Old Parliament Building, Colombo
|Old Parliament Building|
The Old Parliament Building in Colombo
|Town or city||Fort, Colombo|
|Inaugurated||29 January 1930|
|Client||Office of the President|
|Owner||Government of Sri Lanka|
|Design and construction|
|Architecture firm||Public Works Department of Ceylon|
The Old Parliament Building, is the building that houses the Presidential Secretariat of Sri Lanka. Situated in the Colombo fort area facing the sea, it is in close proximity to the President's House, Colombo and adjacent to the General Treasury Building. The building housed the island's legislature for 53 years until the new parliamentary complex was opened at Sri Jayawardenepura in 1983.
The Neo-Baroque-style building was built during the British colonial era to house the Legislative Council of Ceylon, and was an idea of Sir Henry McCallum. This was subsequently included in a proposal made by a committee to construct the new building for the Secretariat, Council Chamber and Government offices on reclaimed land at the northern end of Galle Face, which was approved by the Government in 1920. Austin Woodeson, chief architect of the Public Works Department of Ceylon, was tasked with the building's design; his initial estimate of 400,000 rupees for the scheme was later revised by the Public Works Advisory Board to 450,000.
The building was opened on 29 January 1930 by Governor Sir Herbert Stanley; a year later it was taken over by the State Council of Ceylon for its use, who were tenants of the building until 1947, when the House of Representatives was formed with the onset of self-rule. Following the adoption of a republican constitution in 1972, the National State Assembly convened in the building until 1977, when it was renamed the Parliament of Sri Lanka.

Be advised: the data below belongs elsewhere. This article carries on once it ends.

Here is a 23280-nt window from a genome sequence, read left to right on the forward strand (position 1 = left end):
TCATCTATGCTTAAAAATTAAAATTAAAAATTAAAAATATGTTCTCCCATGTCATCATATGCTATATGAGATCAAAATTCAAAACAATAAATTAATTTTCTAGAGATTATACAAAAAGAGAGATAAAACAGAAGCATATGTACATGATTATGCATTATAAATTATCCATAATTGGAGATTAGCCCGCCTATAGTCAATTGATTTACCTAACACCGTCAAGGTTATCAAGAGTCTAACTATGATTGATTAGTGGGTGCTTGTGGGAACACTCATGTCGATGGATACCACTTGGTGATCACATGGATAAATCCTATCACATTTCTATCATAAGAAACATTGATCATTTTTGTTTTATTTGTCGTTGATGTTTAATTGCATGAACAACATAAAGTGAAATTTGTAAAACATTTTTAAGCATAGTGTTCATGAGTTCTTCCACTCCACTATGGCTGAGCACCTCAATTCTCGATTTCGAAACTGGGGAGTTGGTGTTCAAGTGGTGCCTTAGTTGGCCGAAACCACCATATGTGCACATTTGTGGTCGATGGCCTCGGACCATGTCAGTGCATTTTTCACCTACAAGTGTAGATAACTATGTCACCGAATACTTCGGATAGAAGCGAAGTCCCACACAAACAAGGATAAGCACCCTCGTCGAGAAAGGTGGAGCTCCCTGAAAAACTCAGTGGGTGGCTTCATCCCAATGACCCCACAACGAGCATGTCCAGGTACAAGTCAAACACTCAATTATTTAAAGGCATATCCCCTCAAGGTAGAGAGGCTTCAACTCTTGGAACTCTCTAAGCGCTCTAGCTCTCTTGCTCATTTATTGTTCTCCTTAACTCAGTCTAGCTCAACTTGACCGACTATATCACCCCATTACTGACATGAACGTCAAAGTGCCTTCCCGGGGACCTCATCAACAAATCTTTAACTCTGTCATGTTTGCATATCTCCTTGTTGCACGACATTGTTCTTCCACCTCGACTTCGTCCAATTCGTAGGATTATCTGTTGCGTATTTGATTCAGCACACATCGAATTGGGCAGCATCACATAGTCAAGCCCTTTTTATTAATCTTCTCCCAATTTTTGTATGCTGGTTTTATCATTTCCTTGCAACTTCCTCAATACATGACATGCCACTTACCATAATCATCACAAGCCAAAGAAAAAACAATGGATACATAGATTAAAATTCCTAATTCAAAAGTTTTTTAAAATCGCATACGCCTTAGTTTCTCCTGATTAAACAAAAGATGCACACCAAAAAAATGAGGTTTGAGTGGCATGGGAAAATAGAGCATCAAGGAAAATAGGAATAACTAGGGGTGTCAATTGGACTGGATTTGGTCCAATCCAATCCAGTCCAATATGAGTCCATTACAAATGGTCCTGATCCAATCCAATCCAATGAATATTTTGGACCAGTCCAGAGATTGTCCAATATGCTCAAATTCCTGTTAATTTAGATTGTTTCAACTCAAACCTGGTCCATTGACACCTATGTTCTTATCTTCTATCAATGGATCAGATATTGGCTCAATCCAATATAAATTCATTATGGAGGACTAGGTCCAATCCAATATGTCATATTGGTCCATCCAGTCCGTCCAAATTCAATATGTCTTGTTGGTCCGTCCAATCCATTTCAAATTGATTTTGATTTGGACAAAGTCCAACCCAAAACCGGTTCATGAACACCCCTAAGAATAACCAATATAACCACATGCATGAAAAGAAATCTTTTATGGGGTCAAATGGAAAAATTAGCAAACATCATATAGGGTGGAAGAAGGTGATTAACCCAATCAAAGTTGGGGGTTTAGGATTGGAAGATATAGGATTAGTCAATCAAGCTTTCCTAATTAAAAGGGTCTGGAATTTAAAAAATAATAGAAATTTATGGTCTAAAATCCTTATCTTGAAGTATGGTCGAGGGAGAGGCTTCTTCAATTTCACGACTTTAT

Parliament then moved out to a purpose-built complex in Sri Jayawardenapura Kotte in 1983; the building then became home to the Presidential Secretariat, housing the Office of the President. The building and the former Council Chamber (formally known as the Parliament Chamber) is a venue for many state events, often the letters of credence of incoming ambassadors and high commissioners are accepted by the President here.
The British Coat of Arms adorned the top of the building face until 1948, when it was replaced by the arms of the Dominion of Ceylon and was once again replaced in 1972 with the arms of the Democratic Socialist Republic of Sri Lanka.
The front garden of the Old Parliament Building is host to several bronze statues of eminent statesmen, that include:
- D. S. Senanayake – First Prime Minister of Ceylon
- Dudley Senanayake – Second Prime Minister of Ceylon
- General Sir John Kotalawela – Third Prime Minister of Ceylon
- Sir Ponnambalam Ramanathan – Attorney General and first native elected member of a Legislative Council in the British Empire
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